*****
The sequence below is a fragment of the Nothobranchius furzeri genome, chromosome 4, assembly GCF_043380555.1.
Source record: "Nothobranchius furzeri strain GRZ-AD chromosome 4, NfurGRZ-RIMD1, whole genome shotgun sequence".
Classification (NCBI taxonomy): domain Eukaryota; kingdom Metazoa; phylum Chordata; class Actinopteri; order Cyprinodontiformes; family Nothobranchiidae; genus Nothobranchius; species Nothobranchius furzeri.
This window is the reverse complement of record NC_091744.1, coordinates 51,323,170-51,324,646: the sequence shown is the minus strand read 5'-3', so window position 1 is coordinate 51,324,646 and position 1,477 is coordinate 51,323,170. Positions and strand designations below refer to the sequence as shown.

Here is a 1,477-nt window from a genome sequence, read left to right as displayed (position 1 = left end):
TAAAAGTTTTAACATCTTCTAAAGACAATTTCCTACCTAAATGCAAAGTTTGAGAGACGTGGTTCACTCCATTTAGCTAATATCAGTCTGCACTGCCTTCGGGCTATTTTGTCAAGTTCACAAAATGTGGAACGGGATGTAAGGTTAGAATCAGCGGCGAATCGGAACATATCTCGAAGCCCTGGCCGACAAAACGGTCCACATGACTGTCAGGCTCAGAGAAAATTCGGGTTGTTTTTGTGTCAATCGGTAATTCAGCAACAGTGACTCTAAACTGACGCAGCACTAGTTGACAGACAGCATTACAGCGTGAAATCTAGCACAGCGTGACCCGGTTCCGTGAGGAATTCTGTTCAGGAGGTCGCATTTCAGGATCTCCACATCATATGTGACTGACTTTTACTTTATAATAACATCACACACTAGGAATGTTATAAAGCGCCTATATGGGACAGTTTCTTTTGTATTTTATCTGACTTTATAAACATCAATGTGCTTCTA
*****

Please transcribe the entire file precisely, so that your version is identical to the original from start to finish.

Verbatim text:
The sequence below is a fragment of the Nothobranchius furzeri genome, chromosome 4, assembly GCF_043380555.1.
Source record: "Nothobranchius furzeri strain GRZ-AD chromosome 4, NfurGRZ-RIMD1, whole genome shotgun sequence".
Classification (NCBI taxonomy): domain Eukaryota; kingdom Metazoa; phylum Chordata; class Actinopteri; order Cyprinodontiformes; family Nothobranchiidae; genus Nothobranchius; species Nothobranchius furzeri.
This window is the reverse complement of record NC_091744.1, coordinates 51,323,170-51,324,646: the sequence shown is the minus strand read 5'-3', so window position 1 is coordinate 51,324,646 and position 1,477 is coordinate 51,323,170. Positions and strand designations below refer to the sequence as shown.

Here is a 1,477-nt window from a genome sequence, read left to right as displayed (position 1 = left end):
TAAAAGTTTTAACATCTTCTAAAGACAATTTCCTACCTAAATGCAAAGTTTGAGAGACGTGGTTCACTCCATTTAGCTAATATCAGTCTGCACTGCCTTCGGGCTATTTTGTCAAGTTCACAAAATGTGGAACGGGATGTAAGGTTAGAATCAGCGGCGAATCGGAACATATCTCGAAGCCCTGGCCGACAAAACGGTCCACATGACTGTCAGGCTCAGAGAAAATTCGGGTTGTTTTTGTGTCAATCGGTAATTCAGCAACAGTGACTCTAAACTGACGCAGCACTAGTTGACAGACAGCATTACAGCGTGAAATCTAGCACAGCGTGACCCGGTTCCGTGAGGAATTCTGTTCAGGAGGTCGCATTTCAGGATCTCCACATCATATGTGACTGACTTTTACTTTATAATAACATCACACACTAGGAATGTTATAAAGCGCCTATATGGGACAGTTTCTTTTGTATTTTATCTGACTTTATAAACATCAATGTGCTTCTA